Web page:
So to finish up my impromptu trilogy of "double header" reviews, I thought I'd turn to TV land, and mop up the last two Superhero shows of the outgoing season, Arrow, and Agents of SHIELD. On a third and second season respectively, both shows are much more of a known quantity than say, The Flash, and to an extent they are unlikely to massively change in their core outlooks, competencies and flaws. Both have existing fanbases and detractors, too, but whats most interesting - and makes them worthy of comparison - is how they're trying to address getting past the introductory series and the maturation of their characters. It's easy to put the gang together, but what do you do with them then?
Arrow, Season 3
I recent heard Arrow described as the show you make when you're told you're not allowed to make a Batman show, but make one anyway, which was an astute observation and I wish I could claim I'd made it myself. Where The Flash has embraced it's source material, Arrow's relationship with Green Arrow is a little more wary, especially around it's Rogues Gallery, and this season it reaches deeper into the Bat-Pool to bring in Ra's al-Ghul, which amusingly it seems to have about as little idea how to pronounce as anyone else, so settles on "Raysh", "Raz" or "Rarz" depending on who is speaking at the time. However, he's not really the villain of the series, as Arrow tries for something braver.
It seems every series eventually goes for the plot line were the "real villain" is the heroes insecurities and self-doubt. So a lesser threat, something they should be able to sort out, becomes overwhelming ultimately because the good guys have their heads too far up their collective arses to see it coming. Zoe calls it "oh dear, Buffy Season Six" and makes a sad face, and I'm hard pushed to disagree with her, because ultimately watching your heroes mope around the place has a finite lifespan before you want - need - them to get up and kick both moping, and villainhood, in the butt. And lets face it, Ollie is pretty mopey at the best of times.
Which makes Arrow a bit of a mixed bag this season. It certainly falls back on it's soap-operatic character relationships too much at the expense of actual characterisation, sticking a number of characters in loops. Ollie and Felicity and Laurel and Quentin, probably suffer the most, strangely it's Laurel who ends up one of the most improved characters from it. Both Laurel and Thea have suffered from disconnect to the main story, and here they both get solid arcs that end up with then in costume on their own terms through their own volition, which is about a season too late, and costs us Sara Lance to do so, but at least she'll be back for Legends of Tomorrow, so there is that.
Speaking of Legends of Tomorrow, the series other bright spot is Brendan Routh as Ray Palmer, who serves to remind us that he would have made much better Superman than Superman Returns allows us to see. Here he's a sort of budget Iron Man, but the ATOM suit's ultimate shrinking power is heavily foreshadowed, and Ray's chirpy, rapid-fire persona is a fantastic presence throughout. This season is far from a wash-out, but is overshadowed by it's partner show over in Central City, and I'm hoping we get a lighter touch next year to reflect that.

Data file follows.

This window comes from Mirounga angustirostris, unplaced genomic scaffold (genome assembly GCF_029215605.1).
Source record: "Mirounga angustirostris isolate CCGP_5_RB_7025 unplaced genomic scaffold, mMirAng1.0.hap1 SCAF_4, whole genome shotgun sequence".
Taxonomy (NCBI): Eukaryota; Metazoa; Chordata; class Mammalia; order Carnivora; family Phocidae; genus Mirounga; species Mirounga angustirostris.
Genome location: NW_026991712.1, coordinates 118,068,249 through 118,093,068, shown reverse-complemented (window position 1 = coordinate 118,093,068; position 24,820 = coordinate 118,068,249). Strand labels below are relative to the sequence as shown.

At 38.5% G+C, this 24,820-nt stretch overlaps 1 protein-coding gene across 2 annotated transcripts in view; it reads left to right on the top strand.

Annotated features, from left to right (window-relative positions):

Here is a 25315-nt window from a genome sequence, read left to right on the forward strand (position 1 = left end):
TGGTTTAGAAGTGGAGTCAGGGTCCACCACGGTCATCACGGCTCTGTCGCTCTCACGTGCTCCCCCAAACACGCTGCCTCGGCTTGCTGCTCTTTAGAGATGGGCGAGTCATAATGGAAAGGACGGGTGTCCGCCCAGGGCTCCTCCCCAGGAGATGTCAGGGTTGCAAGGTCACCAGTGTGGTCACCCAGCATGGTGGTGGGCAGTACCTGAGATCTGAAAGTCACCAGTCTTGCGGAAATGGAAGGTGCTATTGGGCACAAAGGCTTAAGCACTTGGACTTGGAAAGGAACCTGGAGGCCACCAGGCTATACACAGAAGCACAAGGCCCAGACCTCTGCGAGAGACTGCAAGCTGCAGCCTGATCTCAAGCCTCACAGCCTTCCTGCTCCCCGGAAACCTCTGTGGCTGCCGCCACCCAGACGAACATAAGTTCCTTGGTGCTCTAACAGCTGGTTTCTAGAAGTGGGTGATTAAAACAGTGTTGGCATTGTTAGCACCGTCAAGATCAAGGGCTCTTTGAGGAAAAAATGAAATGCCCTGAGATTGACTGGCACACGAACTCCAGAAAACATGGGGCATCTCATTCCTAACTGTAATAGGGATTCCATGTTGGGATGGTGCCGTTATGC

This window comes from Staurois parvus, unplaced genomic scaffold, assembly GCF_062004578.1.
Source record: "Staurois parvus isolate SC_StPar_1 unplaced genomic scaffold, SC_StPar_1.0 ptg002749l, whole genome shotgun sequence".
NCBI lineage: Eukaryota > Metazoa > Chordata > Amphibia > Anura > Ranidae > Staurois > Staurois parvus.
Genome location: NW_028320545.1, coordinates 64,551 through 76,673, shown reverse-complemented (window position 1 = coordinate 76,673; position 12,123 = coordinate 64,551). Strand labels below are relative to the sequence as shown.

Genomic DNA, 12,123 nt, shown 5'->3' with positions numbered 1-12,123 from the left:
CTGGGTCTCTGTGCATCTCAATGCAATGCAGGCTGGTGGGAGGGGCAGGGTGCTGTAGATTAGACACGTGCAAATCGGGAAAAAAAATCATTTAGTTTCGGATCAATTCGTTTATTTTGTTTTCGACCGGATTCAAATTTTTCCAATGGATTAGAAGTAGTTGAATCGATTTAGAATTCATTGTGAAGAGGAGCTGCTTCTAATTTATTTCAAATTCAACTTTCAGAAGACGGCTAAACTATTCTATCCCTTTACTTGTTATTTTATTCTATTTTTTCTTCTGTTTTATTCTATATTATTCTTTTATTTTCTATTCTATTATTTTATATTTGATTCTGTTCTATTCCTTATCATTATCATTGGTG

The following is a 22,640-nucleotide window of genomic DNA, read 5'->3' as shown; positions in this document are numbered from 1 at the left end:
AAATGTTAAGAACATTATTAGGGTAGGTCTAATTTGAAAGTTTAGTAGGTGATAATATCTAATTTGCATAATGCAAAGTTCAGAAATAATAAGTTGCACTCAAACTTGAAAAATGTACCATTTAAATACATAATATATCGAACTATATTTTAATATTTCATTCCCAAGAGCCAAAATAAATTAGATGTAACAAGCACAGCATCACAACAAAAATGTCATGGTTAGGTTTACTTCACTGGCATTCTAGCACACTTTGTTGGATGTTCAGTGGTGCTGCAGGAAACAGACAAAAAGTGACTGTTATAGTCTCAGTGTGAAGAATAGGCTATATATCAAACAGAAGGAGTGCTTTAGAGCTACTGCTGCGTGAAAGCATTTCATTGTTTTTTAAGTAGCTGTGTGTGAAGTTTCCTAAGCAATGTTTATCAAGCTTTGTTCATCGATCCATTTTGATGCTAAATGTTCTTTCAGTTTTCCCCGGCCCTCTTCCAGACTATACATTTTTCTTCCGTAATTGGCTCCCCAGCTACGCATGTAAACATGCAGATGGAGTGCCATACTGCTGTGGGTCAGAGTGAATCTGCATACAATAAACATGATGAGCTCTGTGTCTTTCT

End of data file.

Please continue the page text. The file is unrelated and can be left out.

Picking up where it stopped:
Agents of SHIELD, Season 2
Last years' TV punching bag Agents of SHIELD really turned a corner in it's final run following the revelations of Captain America: The Winter Soldier, showing both the strengths and perils of Marvel's joined up approach. This season it's had a seemingly free reign, with the tie-ins to Age of Ultron less decisive on the season, and instead a focus on introducing us to the Inhumans, who are set to the MCU's solution to the problem that they don't control the rights to Mutants. It's a smart idea, opening the door to more super-powers on the show, whilst still keeping a low-key, spy focused tone.
AoS also decides to answer the question of how to more it's cast forward by expanding it massively. Nominally "main" characters vanish for whole stretches, whilst supporting characters get full arcs, It also seems to embrace the "spy" element of the background, with double agents, secret agents, twists and turns galore, some pretty silly, and others less so, but all happening thick and fast enough that it carries you along. What I also find fascinating about AoS is that in an era when most of these shows are (rightly) criticised for treatment of their female characters, here most of the main emotional and story arcs are driven by women, and it's often the men left trailing in their wake. I don't think the show get enough credit for it at times.
What this season has done for Agents of SHIELD has largely evened it out and that's no bad thing. It never really felt like it was marking time, or that it was drifting, but at the same time it rarely hit the high spots either. Ultimately the Inhumans plot worked as part of Skye's story, but less so as an "ultimate threat", which may in part have being a budgetary need to keep the action contained to two or three locations. The show does manage to attract a good line in supporting cast prepared to drop in a few episodes too, notably Edward James Olmos and Kyle Maclachan both making a lot out of key roles that could easily have fell flat.
So Arrow has tried to go deeper and Agents of SHIELD wider, and both get over the line, although not without the odd stumble on the way. I've enjoyed them both, and in a year that didn't have Daredevil, Agent Carter and The Flash in them I think we'd all have been pretty happy with them. Some of their flaws are too baked in to every change, I think, but I can but hope that we'll see a Greener Arrow next year, and the rise of the Inhumans, and looming Civil War, will keep AoS a little more focused. But I'll certainly be tuning in to find out.